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Doug Kays
Doug Kays

Business Spotlight: Justice for All

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While the name Sam Hamra is new to the Legal Services of Southern Missouri headquarters building, the nonprofit legal aid organization is no stranger to the Springfield attorney and owner of Hamra Enterprises.

Hamra was a vocal leader toward the formation of providing free legal aid to low-income individuals – the core function of Legal Services 36 years after its founding – and he served as the group’s first board president and was actively involved in its early years.

Last month, Legal Services officials dedicated its Springfield office, 809 N. Campbell Ave., as the Sam F. Hamra Center for Justice in recognition of Hamra’s time and financial commitments, including a recent donation for an undisclosed amount that represents the largest the organization has received to date.

“Legal Services has been Sam’s labor of love, and its value are his values,” said John Danforth, former Missouri attorney general and U.S. senator, in a letter written to Legal Services of Southern Missouri.

The labor of Hamra and others began as the Legal Aid Association of Greene County, and it quickly expanded to serve legal needs for the underrepresented in seven counties. Today, the organization covers southern Missouri down into the Bootheel and represents the second-largest geographic area of the state’s four legal aid offices, behind St. Louis, Kansas City and Columbia.

“It’s gone from a little, teeny seed to cover 43 counties,” says Doug Kays, a 32-year employee of Legal Services of Southern Missouri and its executive director since 1980. “The rule of law is at the heart of American democracy. If you don’t have an opportunity to go to court and have a lawyer, then that defeats the ‘justice for all’ as we say in the pledge of allegiance.”

Act of Congress
In 1978, the office joined the ranks of 134 legal aid operations nationwide that now receive federal funding through the Legal Services Corp. created by Congress. This year, Legal Services received nearly half of its $4.2 million operating budget in federal funds to handle its roughly 2,500 cases per year. State funding accounts for nearly a quarter of its budget – through a $10 cut of every lawsuit filed in Missouri shared among the four legal aid offices statewide – while leftovers from certain class action suits under a program called Cy Pres comprise roughly 8 percent. Other funding sources are in private donations, a percentage of interest on lawyers’ trust accounts and the Missouri Bar, which gives $20 of each member’s annual dues to statewide legal aid efforts.

Current funding levels are about 20 percent below the 2010 budget, Kays says.

“We do not have enough resources to help every low-income person with every legal problem,” he says of the 10,000 to 12,000 applications the southern Missouri office receives each year. Through its review process, Legal Services accepts about 25 percent of its applications.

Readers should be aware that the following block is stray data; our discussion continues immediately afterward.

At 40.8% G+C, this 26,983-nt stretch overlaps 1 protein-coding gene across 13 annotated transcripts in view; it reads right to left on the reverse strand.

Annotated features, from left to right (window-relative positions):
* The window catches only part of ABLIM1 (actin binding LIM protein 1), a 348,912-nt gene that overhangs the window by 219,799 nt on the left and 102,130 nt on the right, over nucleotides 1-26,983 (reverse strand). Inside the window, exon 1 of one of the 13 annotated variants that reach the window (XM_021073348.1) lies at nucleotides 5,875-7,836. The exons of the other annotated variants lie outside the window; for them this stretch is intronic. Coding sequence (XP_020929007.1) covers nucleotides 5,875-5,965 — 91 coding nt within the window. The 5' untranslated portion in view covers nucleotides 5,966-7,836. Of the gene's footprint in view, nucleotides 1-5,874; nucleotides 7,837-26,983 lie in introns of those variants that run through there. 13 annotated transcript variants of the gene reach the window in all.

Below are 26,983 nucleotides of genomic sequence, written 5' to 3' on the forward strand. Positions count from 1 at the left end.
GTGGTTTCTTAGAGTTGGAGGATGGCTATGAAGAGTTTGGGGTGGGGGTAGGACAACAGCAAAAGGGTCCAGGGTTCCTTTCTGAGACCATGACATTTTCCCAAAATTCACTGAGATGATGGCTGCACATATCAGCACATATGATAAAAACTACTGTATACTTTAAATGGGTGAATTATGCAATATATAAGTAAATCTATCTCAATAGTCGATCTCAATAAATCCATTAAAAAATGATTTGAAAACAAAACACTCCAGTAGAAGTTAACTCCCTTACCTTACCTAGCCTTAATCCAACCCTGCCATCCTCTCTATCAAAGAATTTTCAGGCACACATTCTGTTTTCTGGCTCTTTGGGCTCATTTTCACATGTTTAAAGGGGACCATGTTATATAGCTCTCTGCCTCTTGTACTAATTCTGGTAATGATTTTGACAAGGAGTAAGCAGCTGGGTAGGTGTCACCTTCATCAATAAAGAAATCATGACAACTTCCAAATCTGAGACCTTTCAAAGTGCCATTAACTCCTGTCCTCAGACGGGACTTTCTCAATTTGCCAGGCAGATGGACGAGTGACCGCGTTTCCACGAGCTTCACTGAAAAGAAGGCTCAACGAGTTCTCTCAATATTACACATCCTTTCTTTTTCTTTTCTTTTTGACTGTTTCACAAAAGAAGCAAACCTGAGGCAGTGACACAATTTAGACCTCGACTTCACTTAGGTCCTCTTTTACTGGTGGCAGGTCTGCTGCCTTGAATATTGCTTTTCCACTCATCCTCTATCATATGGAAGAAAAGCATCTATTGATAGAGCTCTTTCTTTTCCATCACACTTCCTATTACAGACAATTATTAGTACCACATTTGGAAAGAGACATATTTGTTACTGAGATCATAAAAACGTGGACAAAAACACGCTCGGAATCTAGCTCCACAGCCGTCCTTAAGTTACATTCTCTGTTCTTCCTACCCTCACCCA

“We have to triage the cases,” Kays says. “We ask, ‘Is this a case that is really urgent, that really needs help and does it have legal merit?’”

Legal Services administrators have three mechanisms to route the approved-cases: In-house staff lawyers, a pool of 140 private attorneys working pro bono or the 316 lawyers in its Judicare Program that pays private lawyers $50 per hour, a reduced amount compared to a typical private practice starting rate of $150 per hour.

“People who practice poverty law do it because it’s their passion. They don’t do it for the salaries,” says Sharon Alexander, Legal Services’ development director, who is largely responsible for generating revenue through grants and contracts to fund the casework.

Defensive posture
With 15 lawyers on staff, 10 who work in Springfield, about half of Legal Services’ cases are in family law, largely domestic violence but also human trafficking and stalking cases. Consumer, juvenile and housing disputes account for about 37 percent of cases, while health, income maintenance and other legal matters represent the remainder.

“Generally, we’re in a defensive posture,” Kays says. “We’re trying to defend a lawsuit against an unfair landlord or an unfair creditor.”

Economic conditions of recent years have brought a rise in consumer cases, especially in foreclosures, payday lending and “zombie” debts, which Kays describes as consumer debt that has been acquired by a company but actually no longer exists. In those cases, the consumer debt is often an amount previously discharged in bankruptcy court or the result of identity theft, and Legal Services clients simply need an attorney to prove it in court.

Alexander says Legal Services also has relationships with community action agencies, such as the Crosslines food pantry and the Harmony House domestic violence shelter, to refer clients for additional services.

“We don’t just try to solve their legal problems. We assess all of the issues going on,” she says. “We may be able to keep them in their apartment, but they don’t have the funds to purchase food. It’s a holistic approach.”

At various times, Legal Services attorneys also will coordinate with the Justice Department, Federal Trade Commission, state attorney general and public prosecutors as they work their cases.

“We’re more than a law firm,” Kays says. “We’re a hybrid of a social services agency and a law firm.”[[In-content Ad]]

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